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  • Literary Ladders in the Golden Age of Children's Books
  • Laura C. Stevenson (bio)

In May of 1893 Mary Louisa Molesworth published an article entitled "On the Art of Writing Fiction for Children" in Atalanta magazine. She knew the art well; she was the eminent Mrs. Molesworth who had written nearly one hundred children's books, among them the nursery classic Carrots (1876) and the influential tales The Cuckoo Clock (1877) and The Tapestry Room (1879). Looking over her profession as one of its solidly established members, she said, "Writing for children calls for a peculiar gift. It is not so much a question of taking up one's stand on the lower rungs of the literary ladder, as of standing on another ladder altogether—one which has its own steps, its higher and lower positions of excellence."

For over a century this statement has remained famous as an assertion of the dignity of writing for children, and it so aptly describes the current idea of children's literature that its accuracy has not been questioned. In English-speaking countries children's literature has become a field of its own, with its own space in public libraries, its own graduate programs, and its own respected journals. While it may attract adult interest, both serious and frivolous, it is assumed to be written for children by adults sensitive to children's interests and points of view.

This separate-but-equal concept of children's literature is often accompanied by the idea that adult writers for children have historically retained a childlike quality that makes such writing possible. Humphrey Carpenter's Secret Gardens: A Study of the Golden Age of Children's Literature (1985), in fact, has connected the famous children's literature of 1865-1911 with authorial immaturity. His heavily Freudian interpretations stop short of saying that there was something sexually askew with all important children's writers such as Kenneth Grahame, Beatrix Potter, Rudyard Kipling, James Barrie, Frances Hodgson Burnett, and E. N esbit. He does, however, firmly attach their works for children to their "warped lives." Jackie Wullschläger's later book, Inventing Wonderland: [End Page 428] The Lives and Fantasies of Lewis Carroll, Edward Lear, J. M. Barrie, Kenneth Grahame, and A. A. Milne (1995), puts the matter more succinctly in its opening sentence: "Once there were five writers who never grew up."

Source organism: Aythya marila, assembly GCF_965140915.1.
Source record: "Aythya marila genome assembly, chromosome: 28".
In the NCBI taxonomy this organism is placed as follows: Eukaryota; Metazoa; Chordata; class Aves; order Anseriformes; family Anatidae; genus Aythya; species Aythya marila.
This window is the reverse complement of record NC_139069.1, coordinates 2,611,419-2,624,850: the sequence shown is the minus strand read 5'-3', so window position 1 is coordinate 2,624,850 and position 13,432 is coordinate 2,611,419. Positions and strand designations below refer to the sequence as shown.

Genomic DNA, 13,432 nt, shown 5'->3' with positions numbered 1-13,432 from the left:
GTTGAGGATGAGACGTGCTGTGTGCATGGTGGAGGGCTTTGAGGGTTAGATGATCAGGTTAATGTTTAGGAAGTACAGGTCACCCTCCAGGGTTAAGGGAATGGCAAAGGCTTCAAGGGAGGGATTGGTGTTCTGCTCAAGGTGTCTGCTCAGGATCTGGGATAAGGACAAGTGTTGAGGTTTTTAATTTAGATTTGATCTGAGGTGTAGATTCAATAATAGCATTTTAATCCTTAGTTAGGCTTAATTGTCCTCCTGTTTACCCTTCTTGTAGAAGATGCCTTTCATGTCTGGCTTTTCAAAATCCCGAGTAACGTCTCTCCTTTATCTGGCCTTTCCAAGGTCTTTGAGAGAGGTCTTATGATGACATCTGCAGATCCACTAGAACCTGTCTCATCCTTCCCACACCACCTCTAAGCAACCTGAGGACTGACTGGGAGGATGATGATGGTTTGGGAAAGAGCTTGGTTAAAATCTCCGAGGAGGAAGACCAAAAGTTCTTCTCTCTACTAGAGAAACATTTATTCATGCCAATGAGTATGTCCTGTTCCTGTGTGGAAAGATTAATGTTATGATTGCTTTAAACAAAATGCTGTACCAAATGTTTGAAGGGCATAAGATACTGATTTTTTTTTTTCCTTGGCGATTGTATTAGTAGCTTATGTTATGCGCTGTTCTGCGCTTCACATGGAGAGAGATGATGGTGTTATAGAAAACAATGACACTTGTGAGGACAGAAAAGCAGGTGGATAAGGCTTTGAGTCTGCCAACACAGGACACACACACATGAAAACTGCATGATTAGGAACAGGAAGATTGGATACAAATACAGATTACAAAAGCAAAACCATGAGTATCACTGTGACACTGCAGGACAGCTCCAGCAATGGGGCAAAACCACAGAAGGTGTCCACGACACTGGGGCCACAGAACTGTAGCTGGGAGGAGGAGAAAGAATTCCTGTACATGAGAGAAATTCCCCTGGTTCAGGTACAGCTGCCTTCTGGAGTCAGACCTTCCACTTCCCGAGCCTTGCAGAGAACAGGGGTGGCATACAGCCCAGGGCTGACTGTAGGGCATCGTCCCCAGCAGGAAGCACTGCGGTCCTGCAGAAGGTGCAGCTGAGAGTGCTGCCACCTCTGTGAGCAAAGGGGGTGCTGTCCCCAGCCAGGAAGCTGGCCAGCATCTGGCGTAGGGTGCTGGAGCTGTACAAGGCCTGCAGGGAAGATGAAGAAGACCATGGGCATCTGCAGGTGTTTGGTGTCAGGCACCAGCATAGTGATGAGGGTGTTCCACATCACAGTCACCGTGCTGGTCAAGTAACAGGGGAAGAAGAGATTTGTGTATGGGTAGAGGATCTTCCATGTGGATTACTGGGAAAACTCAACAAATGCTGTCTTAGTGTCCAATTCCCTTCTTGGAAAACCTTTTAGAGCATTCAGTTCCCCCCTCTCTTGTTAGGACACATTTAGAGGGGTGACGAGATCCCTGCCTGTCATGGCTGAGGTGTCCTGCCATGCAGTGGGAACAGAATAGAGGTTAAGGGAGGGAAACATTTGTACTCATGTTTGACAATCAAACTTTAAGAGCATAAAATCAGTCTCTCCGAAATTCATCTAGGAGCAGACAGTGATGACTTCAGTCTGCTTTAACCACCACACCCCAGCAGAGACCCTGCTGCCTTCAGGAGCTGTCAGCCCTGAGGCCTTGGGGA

The theory that the famous works constituting the golden age of children's literature should have been the product of childlike authors unable to cope with the repressions of the Victorian adult world does have its attractions. It allows one to assume that great children's literature comes from innocence—and that innocence, despite the personal penalty it may impose, acts as a filter through which authors may pour their deepest feelings. This romanticized view, however, is invalidated not only by the immense financial success of Kipling, Barrie, and Burnett and the substantial professional achievements of Grahame, Potter, and Nesbit, but also by a simple chronological fact. During the year in which Mrs. Molesworth's article appeared, five of these six young authors began to write for children in a new and unprecedented way; the sixth, E. Nesbit, adopted their techniques three years later and soon joined them in celebrity.

To explain why six ambitious authors all turned to the same genre at the same time, it is imperative to look beyond their private lives into the professional world that shaped their careers. The literary marketplace in which they had to establish themselves was hardly one in which innocence could survive; it was changing with unprecedented speed determined by technological developments and a new generation of entrepreneurial editors. Mrs. Molesworth's description of her profession accurately described the world in which her generation had made its reputations, but the literary world of Kipling, Grahame, Nesbit, and their generation was no longer characterized by a single "adult" fiction ladder and a children's literature ladder with slightly different rules. It was a world in which the rules were no longer clear—and in which experimentation with the literary potential of a new idea of childhood yielded immense professional success.

The dominant ladder that characterized Mrs. Molesworth...


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pp. 428-444
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